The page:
Julie A. Cardosi
Dealer’s Use of Non-OEM Parts and Accessories – Important Factors
In the wake of recent bulletins issued by at least one automotive manufacturer concerning the use of non-OEM parts and accessories in the repair of that manufacturer’s vehicle brands, dealers should review their internal practices and policies, and underlying issues, associated with the use of non-OEM parts and accessories in vehicle repairs and/or vehicle modifications. Several of these issues are discussed below.
Non-OEM Parts & Accessories – Warranty Considerations
With respect to any modification of a new vehicle using non-OEM parts or accessories (i.e., lift kits, tires, wheels, etc.) the issues a dealer must contend with can be complex. Whether the dealer should modify vehicles requires thorough evaluation about the effect of the modification, the requirements of the dealer franchise agreement and manufacturer’s service manuals and policies, warranty information, dealership insurance coverage, and related information.
As a general rule, manufacturers warrant their genuine parts and accessories. However, non-OEM parts and accessories are not warranted by the manufacturer. By way of example, the pertinent provisions of one such manufacturer’s sales and service agreement state:
“The Company shall from time to time establish, by notice to the Dealer, the warranty applicable to each GENUINE PART. There shall be NO OTHER WARRANTY, express or implied, including any warranty of MERCHANTABILITY OR FITNESS, or any other obligation of the Company to the Dealer or the customer with respect to any GENUINE PART or any part thereof except the warranty established pursuant to this subparagraph. The Dealer shall expressly incorporate such warranty as a part of each sale of a GENUINE PART, in accordance with instructions set forth in the Warranty Manual.”
Assuming a vehicle modification using non-OEM parts did not void the warranty, an important question remains as to who will warrant the modification. The dealer could be responsible for any problems that arise, and any related liability. Assuming further that the supplier of the non-OEM part offered a warranty, questions concerning the scope of the supplier’s coverage and the supplier’s financial wherewithal to make good on such coverage must be addressed.
A related question the dealer must determine is whether the modification using non-OEM items voids the manufacturer’s warranty. While there may be parts that do not necessarily invalidate the manufacturer’s warranty, other modifications, especially if they involve safety or performance, may impact or void, the manufacturer’s warranty. A dealer must verify the modification’s impact on the vehicle warranty and determine whether the vehicle warranty would be invalidated, leaving the dealer legally exposed. Additionally, the extent of a dealership’s duty to disclose warranty information in connection with the sale of a vehicle to which after-market modifications have been made using non-OEM parts has been the subject of increased judicial scrutiny.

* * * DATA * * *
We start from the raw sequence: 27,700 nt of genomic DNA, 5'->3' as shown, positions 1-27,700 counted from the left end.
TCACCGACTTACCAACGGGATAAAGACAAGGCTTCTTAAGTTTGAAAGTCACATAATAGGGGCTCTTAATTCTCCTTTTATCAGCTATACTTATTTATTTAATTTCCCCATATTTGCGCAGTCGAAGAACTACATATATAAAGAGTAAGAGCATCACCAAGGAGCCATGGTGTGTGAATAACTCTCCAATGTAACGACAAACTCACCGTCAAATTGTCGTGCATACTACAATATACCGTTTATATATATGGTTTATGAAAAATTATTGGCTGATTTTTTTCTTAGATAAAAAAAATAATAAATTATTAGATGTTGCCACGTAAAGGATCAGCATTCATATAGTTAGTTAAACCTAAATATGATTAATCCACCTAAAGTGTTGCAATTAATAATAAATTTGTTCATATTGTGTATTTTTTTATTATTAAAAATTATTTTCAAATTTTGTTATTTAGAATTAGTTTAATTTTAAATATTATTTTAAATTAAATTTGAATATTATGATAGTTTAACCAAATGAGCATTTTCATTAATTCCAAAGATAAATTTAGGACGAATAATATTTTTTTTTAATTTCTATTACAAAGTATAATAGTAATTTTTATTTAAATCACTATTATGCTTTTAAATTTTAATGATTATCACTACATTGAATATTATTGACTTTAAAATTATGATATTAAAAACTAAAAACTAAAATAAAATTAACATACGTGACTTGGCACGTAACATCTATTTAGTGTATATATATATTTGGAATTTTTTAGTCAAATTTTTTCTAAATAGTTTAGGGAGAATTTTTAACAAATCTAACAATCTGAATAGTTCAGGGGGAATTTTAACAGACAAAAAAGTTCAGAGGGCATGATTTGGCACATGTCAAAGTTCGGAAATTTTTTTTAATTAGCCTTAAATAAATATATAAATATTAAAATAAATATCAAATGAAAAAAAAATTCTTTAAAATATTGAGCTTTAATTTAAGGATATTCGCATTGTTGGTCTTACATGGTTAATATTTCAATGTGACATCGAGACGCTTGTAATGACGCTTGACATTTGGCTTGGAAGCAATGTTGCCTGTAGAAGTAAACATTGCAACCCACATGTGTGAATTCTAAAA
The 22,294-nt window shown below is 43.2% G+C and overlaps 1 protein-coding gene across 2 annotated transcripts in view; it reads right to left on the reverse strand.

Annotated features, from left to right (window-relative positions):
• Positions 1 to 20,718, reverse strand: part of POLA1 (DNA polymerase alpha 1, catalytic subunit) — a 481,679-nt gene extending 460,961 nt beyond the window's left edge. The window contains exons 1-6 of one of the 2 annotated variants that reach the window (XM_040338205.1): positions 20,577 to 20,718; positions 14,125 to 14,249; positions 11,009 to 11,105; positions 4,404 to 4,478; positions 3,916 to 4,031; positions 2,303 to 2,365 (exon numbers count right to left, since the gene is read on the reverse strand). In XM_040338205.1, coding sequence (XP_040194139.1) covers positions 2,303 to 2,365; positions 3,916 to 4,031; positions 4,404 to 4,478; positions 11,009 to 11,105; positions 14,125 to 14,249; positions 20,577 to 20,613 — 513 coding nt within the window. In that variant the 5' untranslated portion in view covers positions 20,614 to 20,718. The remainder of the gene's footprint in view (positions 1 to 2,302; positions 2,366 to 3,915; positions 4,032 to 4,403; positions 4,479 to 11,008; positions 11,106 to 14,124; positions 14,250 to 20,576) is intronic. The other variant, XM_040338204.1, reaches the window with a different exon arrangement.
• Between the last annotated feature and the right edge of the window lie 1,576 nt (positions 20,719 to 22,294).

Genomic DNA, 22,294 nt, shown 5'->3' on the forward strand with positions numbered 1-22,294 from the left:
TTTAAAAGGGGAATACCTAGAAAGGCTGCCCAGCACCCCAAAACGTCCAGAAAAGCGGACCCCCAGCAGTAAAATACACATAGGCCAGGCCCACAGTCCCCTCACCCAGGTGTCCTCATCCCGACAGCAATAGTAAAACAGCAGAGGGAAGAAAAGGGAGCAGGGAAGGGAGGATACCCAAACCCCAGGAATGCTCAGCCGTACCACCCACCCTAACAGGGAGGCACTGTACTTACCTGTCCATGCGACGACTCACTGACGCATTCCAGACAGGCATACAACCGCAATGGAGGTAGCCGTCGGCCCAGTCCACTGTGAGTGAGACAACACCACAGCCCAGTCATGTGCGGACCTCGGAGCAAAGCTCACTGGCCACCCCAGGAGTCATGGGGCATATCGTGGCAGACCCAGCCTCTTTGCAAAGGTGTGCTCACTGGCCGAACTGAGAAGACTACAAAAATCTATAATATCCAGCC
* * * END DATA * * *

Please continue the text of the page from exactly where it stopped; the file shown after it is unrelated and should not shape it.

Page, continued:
Implications Under the Dealer Franchise Agreement
Dealers should review their specific franchise sales and service agreements to determine whether a vehicle modification using non-OEM parts or accessories violates the franchise agreement. Below is pertinent language from one manufacturer’s sales and service agreement which states:
“Dealer agrees that it will not make any modifications to [Manufacturer] Products that may impair or adversely affect a vehicle’s safety, emissions, or structural integrity.”
Certain provisions of other manufacturers’ franchise agreements regulate the use of non-OEM parts or accessories affecting the mechanical operation of the vehicle. Dealers must consult the pertinent provisions of their franchise agreements to determine whether and the extent to which a specific vehicle modification using non-OEM parts or accessories would be construed as a violation of the franchise agreement.
Disclosure of Non-OEM Products
If a dealer utilizes a non-OEM part or accessory, the dealer may be required to notify customers that the part is non-OEM and not covered by the manufacturer warranty. A recent example of one manufacturer’s notice requirement includes a disclosure and customer acknowledgment form that states:
“Non-[OEM] parts and accessories are not covered under the [Manufacturer] New Vehicle Limited Warranty. They may also damage the vehicle, compromise its compliance with safety standards or void the [Manufacturer] Warranty on the vehicle itself. [Manufacturer] is not responsible for the consequences of installing any non-[OEM] equipment, parts or accessories on the vehicle. A list of non-[OEM] parts used is available on request.”
Failure to comply with the foregoing requirement could subject the dealer to a per incident surcharge, among other consequences. Where neither the franchise agreement nor manufacturer policy require customer notification of non-OEM parts, it may be prudent practice to do so anyway to avoid claims of misrepresentation, breach of contract or fraud.
Other issues relating to the manufacturer’s indemnification obligation, or the dealership’s own insurance company, in the instance a non-OEM part allegedly results in a product or injury claim, can be significantly impacted. Dealers should be certain to do their due diligence before undertaking modifications using non-OEM parts or accessories.